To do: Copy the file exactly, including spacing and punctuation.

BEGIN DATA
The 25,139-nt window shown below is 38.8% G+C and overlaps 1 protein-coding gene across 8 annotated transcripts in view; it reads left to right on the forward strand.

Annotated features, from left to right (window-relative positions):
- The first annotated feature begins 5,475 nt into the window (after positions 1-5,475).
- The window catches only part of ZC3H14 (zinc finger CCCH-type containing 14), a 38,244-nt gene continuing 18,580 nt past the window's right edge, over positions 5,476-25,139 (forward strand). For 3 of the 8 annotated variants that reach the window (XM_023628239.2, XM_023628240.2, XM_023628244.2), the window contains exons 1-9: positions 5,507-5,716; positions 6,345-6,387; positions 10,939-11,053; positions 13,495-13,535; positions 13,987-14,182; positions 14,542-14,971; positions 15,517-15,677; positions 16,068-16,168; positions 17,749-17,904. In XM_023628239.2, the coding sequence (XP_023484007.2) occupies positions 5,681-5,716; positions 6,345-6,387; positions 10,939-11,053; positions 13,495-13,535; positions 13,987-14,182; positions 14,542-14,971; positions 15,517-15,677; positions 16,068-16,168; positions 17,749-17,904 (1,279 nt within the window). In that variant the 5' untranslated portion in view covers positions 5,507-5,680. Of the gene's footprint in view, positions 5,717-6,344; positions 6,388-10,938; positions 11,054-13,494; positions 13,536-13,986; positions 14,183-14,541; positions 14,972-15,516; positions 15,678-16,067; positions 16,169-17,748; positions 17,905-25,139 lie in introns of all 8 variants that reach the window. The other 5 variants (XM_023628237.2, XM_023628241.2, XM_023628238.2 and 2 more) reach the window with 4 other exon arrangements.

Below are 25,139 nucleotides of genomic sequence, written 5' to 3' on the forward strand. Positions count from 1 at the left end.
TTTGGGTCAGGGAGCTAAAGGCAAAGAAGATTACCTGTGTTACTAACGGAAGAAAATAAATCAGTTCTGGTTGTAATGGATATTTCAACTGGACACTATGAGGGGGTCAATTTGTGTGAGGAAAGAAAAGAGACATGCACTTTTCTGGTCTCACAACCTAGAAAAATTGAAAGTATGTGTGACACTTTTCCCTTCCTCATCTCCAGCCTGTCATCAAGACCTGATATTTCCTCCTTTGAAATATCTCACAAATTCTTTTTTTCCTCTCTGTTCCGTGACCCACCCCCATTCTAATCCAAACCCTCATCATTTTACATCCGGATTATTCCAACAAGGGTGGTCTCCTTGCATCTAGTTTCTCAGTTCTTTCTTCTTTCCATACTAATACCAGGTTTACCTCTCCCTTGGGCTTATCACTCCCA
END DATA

The 25,139-nt window shown below is 38.8% G+C and overlaps 1 protein-coding gene across 8 annotated transcripts in view; it reads left to right on the forward strand.

Annotated features, from left to right (window-relative positions):
- The first annotated feature begins 5,475 nt into the window (after positions 1-5,475).
- The window catches only part of ZC3H14 (zinc finger CCCH-type containing 14), a 38,244-nt gene continuing 18,580 nt past the window's right edge, over positions 5,476-25,139 (forward strand). For 3 of the 8 annotated variants that reach the window (XM_023628239.2, XM_023628240.2, XM_023628244.2), the window contains exons 1-9: positions 5,507-5,716; positions 6,345-6,387; positions 10,939-11,053; positions 13,495-13,535; positions 13,987-14,182; positions 14,542-14,971; positions 15,517-15,677; positions 16,068-16,168; positions 17,749-17,904. In XM_023628239.2, the coding sequence (XP_023484007.2) occupies positions 5,681-5,716; positions 6,345-6,387; positions 10,939-11,053; positions 13,495-13,535; positions 13,987-14,182; positions 14,542-14,971; positions 15,517-15,677; positions 16,068-16,168; positions 17,749-17,904 (1,279 nt within the window). In that variant the 5' untranslated portion in view covers positions 5,507-5,680. Of the gene's footprint in view, positions 5,717-6,344; positions 6,388-10,938; positions 11,054-13,494; positions 13,536-13,986; positions 14,183-14,541; positions 14,972-15,516; positions 15,678-16,067; positions 16,169-17,748; positions 17,905-25,139 lie in introns of all 8 variants that reach the window. The other 5 variants (XM_023628237.2, XM_023628241.2, XM_023628238.2 and 2 more) reach the window with 4 other exon arrangements.

Below are 25,139 nucleotides of genomic sequence, written 5' to 3' on the forward strand. Positions count from 1 at the left end.
TTTGGGTCAGGGAGCTAAAGGCAAAGAAGATTACCTGTGTTACTAACGGAAGAAAATAAATCAGTTCTGGTTGTAATGGATATTTCAACTGGACACTATGAGGGGGTCAATTTGTGTGAGGAAAGAAAAGAGACATGCACTTTTCTGGTCTCACAACCTAGAAAAATTGAAAGTATGTGTGACACTTTTCCCTTCCTCATCTCCAGCCTGTCATCAAGACCTGATATTTCCTCCTTTGAAATATCTCACAAATTCTTTTTTTCCTCTCTGTTCCGTGACCCACCCCCATTCTAATCCAAACCCTCATCATTTTACATCCGGATTATTCCAACAAGGGTGGTCTCCTTGCATCTAGTTTCTCAGTTCTTTCTTCTTTCCATACTAATACCAGGTTTACCTCTCCCTTGGGCTTATCACTCCCA